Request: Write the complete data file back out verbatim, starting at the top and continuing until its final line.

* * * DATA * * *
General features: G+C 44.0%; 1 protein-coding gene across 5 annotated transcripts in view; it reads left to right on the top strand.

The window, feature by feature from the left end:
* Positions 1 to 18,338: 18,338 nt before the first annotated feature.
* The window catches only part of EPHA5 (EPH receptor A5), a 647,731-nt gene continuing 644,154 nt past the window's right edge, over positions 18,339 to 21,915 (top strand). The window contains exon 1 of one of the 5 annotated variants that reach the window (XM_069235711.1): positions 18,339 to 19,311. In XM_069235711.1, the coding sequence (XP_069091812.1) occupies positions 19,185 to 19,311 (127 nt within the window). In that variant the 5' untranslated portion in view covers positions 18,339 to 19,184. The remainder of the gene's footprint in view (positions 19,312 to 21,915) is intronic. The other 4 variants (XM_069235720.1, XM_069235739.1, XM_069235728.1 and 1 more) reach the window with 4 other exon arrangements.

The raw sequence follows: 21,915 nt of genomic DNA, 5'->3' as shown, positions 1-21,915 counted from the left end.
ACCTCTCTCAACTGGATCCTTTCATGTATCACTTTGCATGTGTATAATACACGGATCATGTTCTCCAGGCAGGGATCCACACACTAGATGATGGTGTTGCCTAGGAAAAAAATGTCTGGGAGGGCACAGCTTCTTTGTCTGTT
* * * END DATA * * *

General features: G+C 44.0%; 1 protein-coding gene across 5 annotated transcripts in view; it reads left to right on the top strand.

The window, feature by feature from the left end:
* Positions 1 to 18,338: 18,338 nt before the first annotated feature.
* The window catches only part of EPHA5 (EPH receptor A5), a 647,731-nt gene continuing 644,154 nt past the window's right edge, over positions 18,339 to 21,915 (top strand). The window contains exon 1 of one of the 5 annotated variants that reach the window (XM_069235711.1): positions 18,339 to 19,311. In XM_069235711.1, the coding sequence (XP_069091812.1) occupies positions 19,185 to 19,311 (127 nt within the window). In that variant the 5' untranslated portion in view covers positions 18,339 to 19,184. The remainder of the gene's footprint in view (positions 19,312 to 21,915) is intronic. The other 4 variants (XM_069235720.1, XM_069235739.1, XM_069235728.1 and 1 more) reach the window with 4 other exon arrangements.

The raw sequence follows: 21,915 nt of genomic DNA, 5'->3' as shown, positions 1-21,915 counted from the left end.
ACCTCTCTCAACTGGATCCTTTCATGTATCACTTTGCATGTGTATAATACACGGATCATGTTCTCCAGGCAGGGATCCACACACTAGATGATGGTGTTGCCTAGGAAAAAAATGTCTGGGAGGGCACAGCTTCTTTGTCTGTT